1. Repeated Exposure and Protest Outcomes: How Fridays for Future Protests Influenced Voters
Job Market Paper, Under Review
Abstract: When do political protests influence citizens’ behaviour? Political protests are a key mean by which citizens try to influence political outcomes. Protests often aim at raising voters’ awareness on specific issues, but when is this successful? In this paper, I build on social-psychological work to argue that a key characteristic of effective protests is their capability to repeatedly expose voters to their message. This paper tests this argument by studying the effect of Fridays for Future (FFF) protests on voting for Green Parties. Using a novel dataset on FFF protests in Germany, and a difference-in-differences design, I find that exposure to environmental protests increases the vote share of the Greens and that repeated exposure to protests increases this effect. Additional analyses using panel survey data explore the individual-level mechanisms at play, and their generalizability beyond Germany and voting behaviour. Overall, these results are important to understand when and how protests are influential, as well as to understand the effects of environmental protests specifically.
2. Imperfect Information and Party Responsiveness: Evidence from Extreme Weather Events and the Green Party in England.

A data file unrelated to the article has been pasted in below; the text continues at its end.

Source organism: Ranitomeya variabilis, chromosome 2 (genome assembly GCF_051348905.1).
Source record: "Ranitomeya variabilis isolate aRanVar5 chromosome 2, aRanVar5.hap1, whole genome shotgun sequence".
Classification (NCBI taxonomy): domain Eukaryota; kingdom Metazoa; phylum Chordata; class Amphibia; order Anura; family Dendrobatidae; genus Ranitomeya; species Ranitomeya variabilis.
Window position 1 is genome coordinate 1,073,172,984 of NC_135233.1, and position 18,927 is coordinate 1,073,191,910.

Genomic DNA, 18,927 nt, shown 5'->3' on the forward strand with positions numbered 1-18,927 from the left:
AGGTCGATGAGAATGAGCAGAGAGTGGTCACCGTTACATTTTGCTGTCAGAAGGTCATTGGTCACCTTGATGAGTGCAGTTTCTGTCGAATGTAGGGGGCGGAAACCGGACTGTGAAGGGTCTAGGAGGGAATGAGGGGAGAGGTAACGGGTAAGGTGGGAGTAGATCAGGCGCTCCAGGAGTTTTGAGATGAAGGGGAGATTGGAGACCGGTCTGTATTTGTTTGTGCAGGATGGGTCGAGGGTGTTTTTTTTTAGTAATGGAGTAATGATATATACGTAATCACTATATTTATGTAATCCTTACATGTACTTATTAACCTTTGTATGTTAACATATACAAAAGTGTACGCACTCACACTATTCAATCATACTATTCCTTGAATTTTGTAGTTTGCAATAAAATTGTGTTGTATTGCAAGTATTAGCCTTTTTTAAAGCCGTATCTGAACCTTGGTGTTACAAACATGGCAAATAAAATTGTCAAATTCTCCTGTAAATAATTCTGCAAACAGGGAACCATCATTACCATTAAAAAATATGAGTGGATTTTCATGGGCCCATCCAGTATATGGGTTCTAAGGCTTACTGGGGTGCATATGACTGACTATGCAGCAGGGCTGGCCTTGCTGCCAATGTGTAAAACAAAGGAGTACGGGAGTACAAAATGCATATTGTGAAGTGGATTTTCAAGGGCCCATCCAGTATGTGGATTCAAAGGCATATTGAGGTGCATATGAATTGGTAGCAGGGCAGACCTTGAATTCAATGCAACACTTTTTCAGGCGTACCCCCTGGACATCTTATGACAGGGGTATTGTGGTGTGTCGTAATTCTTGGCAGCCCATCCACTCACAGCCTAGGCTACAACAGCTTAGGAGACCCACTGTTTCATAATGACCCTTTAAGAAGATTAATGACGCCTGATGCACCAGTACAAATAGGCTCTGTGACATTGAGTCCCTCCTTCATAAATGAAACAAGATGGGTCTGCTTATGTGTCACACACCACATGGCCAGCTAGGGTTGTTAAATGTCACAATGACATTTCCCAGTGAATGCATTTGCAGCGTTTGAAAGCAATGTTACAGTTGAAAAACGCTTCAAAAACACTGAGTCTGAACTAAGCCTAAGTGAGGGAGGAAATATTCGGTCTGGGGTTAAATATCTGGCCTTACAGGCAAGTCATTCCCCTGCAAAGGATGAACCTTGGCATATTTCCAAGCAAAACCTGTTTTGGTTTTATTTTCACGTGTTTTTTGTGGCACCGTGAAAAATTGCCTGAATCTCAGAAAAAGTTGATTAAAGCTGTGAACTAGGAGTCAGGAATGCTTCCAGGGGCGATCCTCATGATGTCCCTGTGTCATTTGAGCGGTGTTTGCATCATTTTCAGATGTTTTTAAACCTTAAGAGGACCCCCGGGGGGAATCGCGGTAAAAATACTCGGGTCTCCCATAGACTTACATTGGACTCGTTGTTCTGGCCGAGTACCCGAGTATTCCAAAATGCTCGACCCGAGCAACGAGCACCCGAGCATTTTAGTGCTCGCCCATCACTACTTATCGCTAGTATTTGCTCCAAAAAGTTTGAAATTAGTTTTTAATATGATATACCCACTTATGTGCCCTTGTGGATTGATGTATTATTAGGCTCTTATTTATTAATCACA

Abstract: Do parties respond to voters' preferences? Scholars of party politics often argue that parties respond to voters’ preferences to maximise their likelihood of being elected. I test this assumption by studying how changes in voters' preferences impact parties' strategies. Specifically, I study the effect of floods on the English Greens’ candidate allocation. I argue that floods provide an electoral opportunity for Green parties: they put the environment on the agenda and create an incentive for protest vote. Matching geospatial data with voting records, I use a difference-in-differences design to show that floods influence voters' preferences, but have no effect on the Greens' candidate allocation. Using surveys, campaign expenditure data and interviews, I find support for the idea that the party does not have the resources for or does not prioritise information on voters' preferences. These results are important to understand when elites respond to voters and react on the environment.
3. The political effects of female representation: Evidence from close races in the UK.